Friday, May 11, 2012

Push Poling - Part 2

Continues from Part 1.   In yard switching there are four methods of handling cars:

•  Rear-end or tail switching
•  Poling
•  Shifting over a summit or "hump"
•  Gravity switching.

The relative extent to which these methods are employed in this country in the late 1800's into the early 1900's is about in the order listed. Yes indeed, the second most popular classification system was the Poling Yard.

Since information is hard to come by, I am not comfortable saying this list is complete. Push Poling Yards operated at

•  Port Jervis Yard, Erie Railroad.
•  Galewood (Chicago), Chicago, Milwaukee & St. Paul Railway.
•  West Seneca vards of the Lake Shore & Michigan Southern Railway, just west of Buffalo.
•  Pitcairn, Altoona, Harrisburg, Wilmington, Philadelphia and Jersey City on the Pennsylvania Railroad. April 4, 1887 First section of Conway Yard opened (720-car, 6-track poling yard and engine terminal); used by Cleveland & Pittsburgh freights only; four-track system extended westward from Dixmont to Conway.
•  Buffalo and Dewitt on the New York Central Railroad.
•  Hawthorn (Illinois) Chicago, Burlington & Quincy Railroad.
•  Packerton and Perth Amboy on the Lehigh Valley Railroad.
•  Williamstown (Massachusetts); Boston & Maine Railroad.
•  Columbus, Pittsburgh, Cincinnati Yards; Chicago & St. Louis Railroad.
•  East Detroit Yard; Michigan Central Railroad  
•  Denver Yard; Union Pacific.
•  and in a number of other large yards throughout the South and West.

Car Handling Efficiency

In a paper published in the Journal of the New York Railroad Club, December 1903, the relative capacity of the different methods of shifting as follows, based on handling a train of 60 cars of 50 cuts in each case:


By the poling or "staking" method the train is usually run out of the receiving tracks and left standing on a track which joins with the ladder of the distribution tracks. The switch engine working on an adjoining parallel track, pushes, by means of a pole, the cars from the head end of the train, one at a time, or as many at a time as are found together belonging to the same destination or lot, commonly called a "cut." Sometimes a double cut is started in one movement.

When such is done the pole is placed against a car in the first cut and the man who works the couplers rides between the last car of the first cut and the foremost car of the rear cut. As soon as the whole string of cars is got up to good speed the coupling between the two cuts is slipped and steam is crowded on to put the first cut the desired interval ahead for the two switching movements.

But if the cars are to be weighed, they are passed over the weighing scales one at a time, and on down the ladder of the distribution set until switched to the proper track. As by this method the whole train or string of unswitched cars does not have to be moved each time a car is shifted, it is widely in favor, and is employed in a large number of yards. Where the ground is level the engine must follow the car some distance and give it a flying start.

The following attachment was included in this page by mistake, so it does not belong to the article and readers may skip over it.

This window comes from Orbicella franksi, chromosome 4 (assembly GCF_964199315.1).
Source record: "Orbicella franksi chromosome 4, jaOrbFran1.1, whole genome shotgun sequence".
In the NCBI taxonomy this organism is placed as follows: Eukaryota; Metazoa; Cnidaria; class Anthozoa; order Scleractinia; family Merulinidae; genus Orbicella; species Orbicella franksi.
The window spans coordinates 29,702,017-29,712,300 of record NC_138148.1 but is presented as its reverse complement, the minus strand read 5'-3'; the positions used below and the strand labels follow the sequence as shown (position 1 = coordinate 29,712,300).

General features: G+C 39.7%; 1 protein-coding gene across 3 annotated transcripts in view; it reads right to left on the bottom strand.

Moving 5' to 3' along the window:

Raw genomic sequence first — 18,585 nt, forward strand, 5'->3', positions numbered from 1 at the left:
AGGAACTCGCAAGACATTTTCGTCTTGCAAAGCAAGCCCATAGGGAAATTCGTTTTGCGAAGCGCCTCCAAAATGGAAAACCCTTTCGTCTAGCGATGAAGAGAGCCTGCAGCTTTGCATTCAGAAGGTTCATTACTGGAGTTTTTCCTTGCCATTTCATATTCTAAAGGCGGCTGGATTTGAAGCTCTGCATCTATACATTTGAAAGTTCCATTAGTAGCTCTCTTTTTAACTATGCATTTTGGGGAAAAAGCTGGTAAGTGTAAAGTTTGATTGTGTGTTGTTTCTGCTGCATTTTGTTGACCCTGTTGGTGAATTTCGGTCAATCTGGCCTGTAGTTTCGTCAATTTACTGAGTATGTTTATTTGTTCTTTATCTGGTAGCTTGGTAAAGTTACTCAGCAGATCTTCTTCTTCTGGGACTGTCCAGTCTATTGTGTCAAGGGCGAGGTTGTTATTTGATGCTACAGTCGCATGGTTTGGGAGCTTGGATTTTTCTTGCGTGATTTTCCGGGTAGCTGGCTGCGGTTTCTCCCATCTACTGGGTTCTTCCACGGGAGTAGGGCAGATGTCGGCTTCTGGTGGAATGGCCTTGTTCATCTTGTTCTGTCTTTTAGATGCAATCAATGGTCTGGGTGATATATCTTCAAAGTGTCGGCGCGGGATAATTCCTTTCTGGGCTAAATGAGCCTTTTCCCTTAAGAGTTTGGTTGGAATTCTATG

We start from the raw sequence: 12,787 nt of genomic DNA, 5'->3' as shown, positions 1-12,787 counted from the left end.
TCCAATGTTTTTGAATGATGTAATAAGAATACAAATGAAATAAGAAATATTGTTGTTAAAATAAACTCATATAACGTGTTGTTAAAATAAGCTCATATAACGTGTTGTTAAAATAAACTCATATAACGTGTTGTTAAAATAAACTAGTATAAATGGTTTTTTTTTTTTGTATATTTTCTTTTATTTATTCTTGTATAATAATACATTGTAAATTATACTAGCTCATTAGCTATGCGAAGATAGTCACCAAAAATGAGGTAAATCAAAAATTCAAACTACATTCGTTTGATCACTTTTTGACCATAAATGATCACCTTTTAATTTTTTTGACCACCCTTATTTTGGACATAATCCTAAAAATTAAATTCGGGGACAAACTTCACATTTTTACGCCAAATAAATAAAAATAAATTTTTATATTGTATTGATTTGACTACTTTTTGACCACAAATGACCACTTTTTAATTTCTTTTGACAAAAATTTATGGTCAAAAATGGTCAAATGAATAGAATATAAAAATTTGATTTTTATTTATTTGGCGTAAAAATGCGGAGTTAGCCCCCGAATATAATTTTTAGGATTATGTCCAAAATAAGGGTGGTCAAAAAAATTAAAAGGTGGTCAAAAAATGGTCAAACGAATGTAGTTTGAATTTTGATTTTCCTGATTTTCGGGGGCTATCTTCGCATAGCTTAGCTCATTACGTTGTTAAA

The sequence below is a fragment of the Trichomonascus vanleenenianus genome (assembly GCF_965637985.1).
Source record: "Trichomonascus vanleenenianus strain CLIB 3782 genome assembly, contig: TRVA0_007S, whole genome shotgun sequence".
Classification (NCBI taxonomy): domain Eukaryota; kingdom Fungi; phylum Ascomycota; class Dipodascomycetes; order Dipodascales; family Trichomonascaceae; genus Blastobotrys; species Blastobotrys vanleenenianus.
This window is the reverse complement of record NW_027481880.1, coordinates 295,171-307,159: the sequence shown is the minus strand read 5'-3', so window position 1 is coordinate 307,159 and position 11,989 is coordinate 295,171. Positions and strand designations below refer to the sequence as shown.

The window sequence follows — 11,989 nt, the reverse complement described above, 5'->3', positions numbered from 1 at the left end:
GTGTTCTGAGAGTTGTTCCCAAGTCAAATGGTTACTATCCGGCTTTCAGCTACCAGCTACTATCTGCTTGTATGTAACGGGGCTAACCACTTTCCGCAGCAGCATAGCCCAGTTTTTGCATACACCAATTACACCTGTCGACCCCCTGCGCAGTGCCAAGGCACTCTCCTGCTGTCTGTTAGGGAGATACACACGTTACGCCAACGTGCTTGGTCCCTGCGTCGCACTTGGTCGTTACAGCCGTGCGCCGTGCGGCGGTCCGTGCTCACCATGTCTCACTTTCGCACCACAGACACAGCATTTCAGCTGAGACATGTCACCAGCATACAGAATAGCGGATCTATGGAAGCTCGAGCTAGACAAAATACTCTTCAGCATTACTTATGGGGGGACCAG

As hard-running cars are liable to stop on the ladder, it is well, where it can be done, to extend the poling track alongside the ladder. In both tail switching and poling it is an advantage to have an assisting grade entering the distribution tracks, as then the cars do not have to be shoved so hard to send them to place.

A descending grade as steep as 0.4 or 0.5 per cent is desirable, as then the cars have only to be given a start from the train, after which they will continue running.

To keep an engine busy at poling cars it is necessary to have quite a large crew of brakemen (seven to sixteen or more, according to the length of the yard) at the ladder to catch the cars and ride them to the proper stopping points.

The method could not be employed economically unless there was a large amount of traffic, involving a good many classifications. In some long yards where there were large crews of car riders working with the poling engine there is a third track running parallel with the poling track, ladder and distribution tracks, on which a pick-up engine and flat car are kept running to and fro to bring the men back to the poling engine after they have ridden their cars to the proper places.

In this way fewer brakemen are required to keep the poling engine busily at work than would otherwise be the case. Among places where this practice of operating a pick-up engine is to be found may be mentioned the Altoona yard of the Pennsylvania, and the Galewood yard in Chicago, of the Chicago, Milwaukee & St. Paul Railway.

There was a good deal of complaint against the work of poling during dark nights, principally on account of the damage caused by hard-running cars which stop short of the intended point and are run into by the next car switched. As the cars must be given a good start before they leave the ladder, and as the same brakeman is not likely to ride a car down the same track twice in succession, a car which stops short, being in the way of the car following, is liable to do a good deal of damage.

In defense of poling it may be said, however, that the presence of a poling track is no hindrance to tail switching, which can be resorted to on dark nights.

Notes on track: Construction and Maintenance, Volume 2, By Walter Mason Camp, 1903.
Yards and Terminals and their Operation, John Albert Droege

In Part III, Enter the Poling Car!

1 Comments - Click here:

Anonymous said...

Random inquiry:

I wonder if 'poling' was a US (and Canadian?)
practice, or if it was used elsewhere?


Post a Comment

"Comment" is for sharing information related to this article. "Anonymous" comments are not published.